She began to study prison conditions and thought: “I might not survive.” Her sick mother was in bed. Alieva told her they were going to Georgia to see doctors, bundled her into the car and that is how her exile began. I don’t need to ask what the darkest moment was for her. It seems too cruel, but it is also obvious. Cara arranged the fellowship in Oxford but she had no money or visa for her mother, who went home to Azerbaijan. They skyped twice a day until one day her mother died of a heart attack as they chatted.
Naif Bezwan, 56, is the first of the academic exiles I meet. The Kurdish political scientist has been a fellow at University College London since June last year, following his expulsion from Turkey after the failed coup in 2016.
Exile has energised him, he says. He and colleagues are working to help other academics from Turkey who have been fired or are in prison. Bezwan is an old hand at this. As an undergraduate in Turkey in the 1980s, he was arrested twice for political activism. Deciding that as a young and ambitious Kurd he had no future in Turkey, he fled to Germany, where he eventually became an academic. “You had this sense of doing something new and inventing a new world,” he says.
By 2014, a peace process of sorts in Turkey had brought a halt to fighting with the Kurdistan Workers Party (PKK) and a relaxation of the draconian treatment of Turkey’s Kurds by the government. Bezwan was invited to go back to open a political science department at a university in Mardin in south-eastern Turkey. He recalls his joy at being part of this changed atmosphere. He opened his first lecture with the words “good morning”, not in Turkish (“Günaydın”), the language he was lecturing in, but with the Kurdish “Rojbas”. There were some 50 students in the lecture hall, he says, and for a moment there was utter silence. Then they chorused “Rojbas” back to him. “I explained why it was important, after years of not being in my native country, and being at a university speaking to Kurdish students, to say one word in Kurdish.”
He recalls how, during this brief period of Kurdish renaissance, he “did something meaningful for me and for wider society and for my students”. Then, in January 2016, when fighting had begun again, he signed a peace petition and was immediately suspended for “supporting a terrorist organisation”. The authorities employed a divide and rule strategy. Some faculty members were called upon to take part in investigations of others. The atmosphere turned poisonous. Then came the failed coup attempt in July and in August Turkish troops entered the Syrian fray. Bezwan gave a newspaper interview arguing that Kurds needed unity. He was instantly fired, but other academics were being arrested. Fearing he would be next, he gave a final defiant and unofficial lecture to his students and fled to London, where Cara organised his UCL fellowship.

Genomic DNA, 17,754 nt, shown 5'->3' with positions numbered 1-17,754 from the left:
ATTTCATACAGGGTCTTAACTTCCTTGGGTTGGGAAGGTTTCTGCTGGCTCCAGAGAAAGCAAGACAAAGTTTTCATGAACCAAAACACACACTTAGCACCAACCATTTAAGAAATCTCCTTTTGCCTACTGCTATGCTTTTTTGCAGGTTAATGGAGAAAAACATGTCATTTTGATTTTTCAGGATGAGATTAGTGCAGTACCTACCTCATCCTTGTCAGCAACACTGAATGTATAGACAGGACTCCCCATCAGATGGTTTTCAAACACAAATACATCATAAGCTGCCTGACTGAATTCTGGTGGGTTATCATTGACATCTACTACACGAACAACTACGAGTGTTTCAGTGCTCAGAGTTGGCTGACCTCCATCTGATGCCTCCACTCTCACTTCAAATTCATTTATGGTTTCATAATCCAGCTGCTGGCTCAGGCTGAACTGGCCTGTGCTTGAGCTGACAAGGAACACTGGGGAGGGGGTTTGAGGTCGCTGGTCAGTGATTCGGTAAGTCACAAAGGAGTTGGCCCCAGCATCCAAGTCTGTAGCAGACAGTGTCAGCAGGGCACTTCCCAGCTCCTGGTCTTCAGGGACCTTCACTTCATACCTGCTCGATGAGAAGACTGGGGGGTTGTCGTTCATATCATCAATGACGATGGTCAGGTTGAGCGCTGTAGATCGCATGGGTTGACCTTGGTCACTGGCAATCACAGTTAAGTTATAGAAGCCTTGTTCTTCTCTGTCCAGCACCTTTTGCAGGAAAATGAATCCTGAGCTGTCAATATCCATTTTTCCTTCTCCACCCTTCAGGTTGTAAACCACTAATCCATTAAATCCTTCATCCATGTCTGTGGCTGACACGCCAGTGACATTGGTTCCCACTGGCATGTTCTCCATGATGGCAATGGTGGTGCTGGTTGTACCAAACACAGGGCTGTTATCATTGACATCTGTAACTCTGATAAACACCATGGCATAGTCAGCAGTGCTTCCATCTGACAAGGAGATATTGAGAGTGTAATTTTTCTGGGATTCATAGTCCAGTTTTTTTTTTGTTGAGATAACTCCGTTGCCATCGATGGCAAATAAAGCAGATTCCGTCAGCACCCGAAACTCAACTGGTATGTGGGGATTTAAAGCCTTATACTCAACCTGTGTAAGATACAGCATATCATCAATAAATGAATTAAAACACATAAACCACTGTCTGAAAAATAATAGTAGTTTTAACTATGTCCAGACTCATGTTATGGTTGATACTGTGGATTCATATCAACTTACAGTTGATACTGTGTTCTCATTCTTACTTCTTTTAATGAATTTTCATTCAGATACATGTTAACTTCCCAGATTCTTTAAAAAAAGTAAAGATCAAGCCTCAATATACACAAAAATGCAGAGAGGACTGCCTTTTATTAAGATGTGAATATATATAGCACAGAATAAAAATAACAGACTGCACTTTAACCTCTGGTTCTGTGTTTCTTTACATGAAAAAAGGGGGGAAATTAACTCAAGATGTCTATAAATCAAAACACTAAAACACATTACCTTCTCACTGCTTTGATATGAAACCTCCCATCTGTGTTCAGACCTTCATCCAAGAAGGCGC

Wordsworth says applications reached a peak in late 2016, due to a combination of events in Syria, Iraq, and Turkey after the coup. “At that time, we were getting 15-20 inquiries per week.”
He explains that Cara is able to carry out its work because it has support from more than 100 universities, who provide places and funding. Despite this generosity, he says, not all of the universities can afford to fund multiple postings, so the challenge is generating extra funds.
“There are more people needing help than we can process. With more people, we could do more things,” he says.
Ethel Maqeda, 46, was not involved in Zimbabwean politics. She taught literature and theatre at Harare University. But her husband was and, when he fled in 2005, she followed. She arrived as a refugee in Barnsley, Yorkshire, with two small children and says her confidence deserted her. “It was cold and dark and I could hardly understand any of the English.”
The couple were granted asylum within weeks, but once they got it there were no more benefits and they were utterly on their own. She found an agency that did catering and other jobs. For her, the darkest period was not when she feared arrest or worse but when she ended up in a uniform embroidered with the words “classic cooking”, ladling out lunch to students and then clearing up their mess. Very early on, she says, she understood that she just had to “do what needed to be done”. You can’t dwell on the fact that “you are not at home, the fact that you were this person with a house, life and bank account and with some standing in the community and here you are nothing and you are always broke with barely enough food”.
After a year Maqeda’s husband left for South Africa to continue the struggle. By 2010, her first asylum visa had expired; the agency mistakenly said that as her status was now unclear they would not give her any more shifts. She was in debt but enrolled and studying at Sheffield University. She sent her boys, then aged nine and 11, to live with their father. After she was granted a new visa, a fluke meeting changed the entire course of Maqeda’s life. In the street she bumped into another Zimbabwean who told her he was finishing his PhD and mentioned an organisation he had heard of called Cara. She applied and in 2012 began her own PhD on violence in Zimbabwean fiction. Recently, she became an associate lecturer at Sheffield Hallam University.